“One of the first people I saw do it was Tom Davis,” chief of GM’s small car engineering group in the 1980s, Lieblein said. “He put energy and time into developing diverse candidates for jobs before diversity was even talked about it. He made sure diverse candidates were considered for promotion. He had a vision.”
Support from male peers
Later, Jim Queen, GM global engineering director, nudged Lieblein along. “He’d tell me, ‘Take this assignment,’ and then he’d support me in it. He was a huge proponent of diversity.”
Women in senior positions at GM nearly universally talk about accepting challenges, and the superiors who supported them.
“Go beyond your comfort zone and the best experiences happen,” said Anita Burke, engineering chief of GM’s popular Chevrolet Colorado and GMC Canyon mid-sized pickups. “In the late ‘90s, a chief engineer pulled me into his office. It was like being called to the principal’s office. I thought, ‘What’d I do?’ He asked me what I wanted to do.
“It came out of my mouth before I knew what I was saying: ‘I want your job,’” she said.
Davis had been with GM for a couple of years when she became fascinated by assembly plants’ complexity and challenges.
“I left the plant one day and I said, ‘You know what? I think I want to run this place.’ At the time, it wasn’t like I saw women doing it. I just felt like it could happen. I mentioned it to my manager, and he made some phone calls,” she said.
“No one said ‘We don’t have women running our manufacturing plants,’ even though at the time, we didn’t,” Davis added.
Davis later became the first GM executive to simultaneously be a plant manager and chief engineer of a vehicle program. “I had to push myself, but I thought, If they’re asking me to do this, they must believe I can.”
That attitude has become so prevalent at GM that Julia Steyn didn’t think twice when GM hired her from a career in investment banking to lead the company’s move into car sharing as vice president of urban mobility and Maven.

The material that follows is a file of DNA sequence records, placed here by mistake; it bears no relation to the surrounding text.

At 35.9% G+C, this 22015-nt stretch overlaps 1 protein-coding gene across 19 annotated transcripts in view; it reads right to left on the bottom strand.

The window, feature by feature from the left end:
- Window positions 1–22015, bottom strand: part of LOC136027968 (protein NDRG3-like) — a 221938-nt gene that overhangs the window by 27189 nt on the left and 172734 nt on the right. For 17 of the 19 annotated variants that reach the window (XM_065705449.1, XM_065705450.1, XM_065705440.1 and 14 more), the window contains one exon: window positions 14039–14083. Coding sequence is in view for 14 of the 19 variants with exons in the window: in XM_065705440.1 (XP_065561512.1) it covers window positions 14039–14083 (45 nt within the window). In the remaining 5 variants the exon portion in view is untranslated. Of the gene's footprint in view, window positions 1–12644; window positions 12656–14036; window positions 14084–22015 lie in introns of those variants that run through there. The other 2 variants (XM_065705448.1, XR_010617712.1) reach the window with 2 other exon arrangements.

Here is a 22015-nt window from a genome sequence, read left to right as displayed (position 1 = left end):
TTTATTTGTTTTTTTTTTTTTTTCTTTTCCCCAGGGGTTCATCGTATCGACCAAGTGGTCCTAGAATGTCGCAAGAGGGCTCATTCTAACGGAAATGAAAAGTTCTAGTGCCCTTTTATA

“I saw a company that was well-positioned, global and had a management team that was ready to change things,” Steyn said. “The willingness to work and do things differently was really surprising to me.”
Barra said GM can’t relax despite that progress.
“We have to look at diversity in the broadest sense: The diversity of thought that we bring to the table is one of the things that strengthens GM,” she said.
“It’s something you constantly have to focus on, because a lot of it isn’t how we typically define diversity of gender or race. It’s more about our own biases. I’m an engineer, so I work in a certain way. I like people who work the way I do. But what I should do is look at the end result. It doesn’t matter if they do it the way I do it, in fact we may benefit from having diverse points of view and diverse ways of working,” Barra said.
“That’s what we try to drive into the company: Don’t always pick people like you. You‘re going to get better results if you have people who have different experiences than you,” she added.
Analyst Keller puts a finer point on it: “One of GM’s biggest problems used to be that people rose by currying favor with their bosses, not talent. Somewhere along the line that changed. The culture is finally saying ‘Let the best person do the job.’”
DETROIT FREE PRESS/TNS